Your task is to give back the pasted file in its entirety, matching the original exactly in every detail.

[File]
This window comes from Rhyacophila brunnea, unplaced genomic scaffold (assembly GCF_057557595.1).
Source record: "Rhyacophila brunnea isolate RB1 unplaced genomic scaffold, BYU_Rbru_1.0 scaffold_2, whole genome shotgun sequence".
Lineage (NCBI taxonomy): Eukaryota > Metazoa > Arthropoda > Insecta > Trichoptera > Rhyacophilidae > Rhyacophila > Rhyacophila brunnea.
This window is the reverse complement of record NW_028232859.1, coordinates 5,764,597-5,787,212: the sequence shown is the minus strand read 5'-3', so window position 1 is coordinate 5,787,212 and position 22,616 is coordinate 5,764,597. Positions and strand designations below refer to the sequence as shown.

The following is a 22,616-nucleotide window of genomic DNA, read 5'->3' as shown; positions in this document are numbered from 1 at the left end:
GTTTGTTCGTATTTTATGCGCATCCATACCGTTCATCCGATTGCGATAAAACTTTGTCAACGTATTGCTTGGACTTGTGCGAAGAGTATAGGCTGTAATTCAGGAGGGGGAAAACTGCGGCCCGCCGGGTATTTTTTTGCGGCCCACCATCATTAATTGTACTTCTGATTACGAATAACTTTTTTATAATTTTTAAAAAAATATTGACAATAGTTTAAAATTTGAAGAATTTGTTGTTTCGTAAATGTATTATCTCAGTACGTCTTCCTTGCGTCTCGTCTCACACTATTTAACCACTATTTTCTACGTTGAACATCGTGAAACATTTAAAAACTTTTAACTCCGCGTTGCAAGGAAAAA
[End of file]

This window comes from Rhyacophila brunnea, unplaced genomic scaffold (assembly GCF_057557595.1).
Source record: "Rhyacophila brunnea isolate RB1 unplaced genomic scaffold, BYU_Rbru_1.0 scaffold_2, whole genome shotgun sequence".
Lineage (NCBI taxonomy): Eukaryota > Metazoa > Arthropoda > Insecta > Trichoptera > Rhyacophilidae > Rhyacophila > Rhyacophila brunnea.
This window is the reverse complement of record NW_028232859.1, coordinates 5,764,597-5,787,212: the sequence shown is the minus strand read 5'-3', so window position 1 is coordinate 5,787,212 and position 22,616 is coordinate 5,764,597. Positions and strand designations below refer to the sequence as shown.

The following is a 22,616-nucleotide window of genomic DNA, read 5'->3' as shown; positions in this document are numbered from 1 at the left end:
GTTTGTTCGTATTTTATGCGCATCCATACCGTTCATCCGATTGCGATAAAACTTTGTCAACGTATTGCTTGGACTTGTGCGAAGAGTATAGGCTGTAATTCAGGAGGGGGAAAACTGCGGCCCGCCGGGTATTTTTTTGCGGCCCACCATCATTAATTGTACTTCTGATTACGAATAACTTTTTTATAATTTTTAAAAAAATATTGACAATAGTTTAAAATTTGAAGAATTTGTTGTTTCGTAAATGTATTATCTCAGTACGTCTTCCTTGCGTCTCGTCTCACACTATTTAACCACTATTTTCTACGTTGAACATCGTGAAACATTTAAAAACTTTTAACTCCGCGTTGCAAGGAAAAA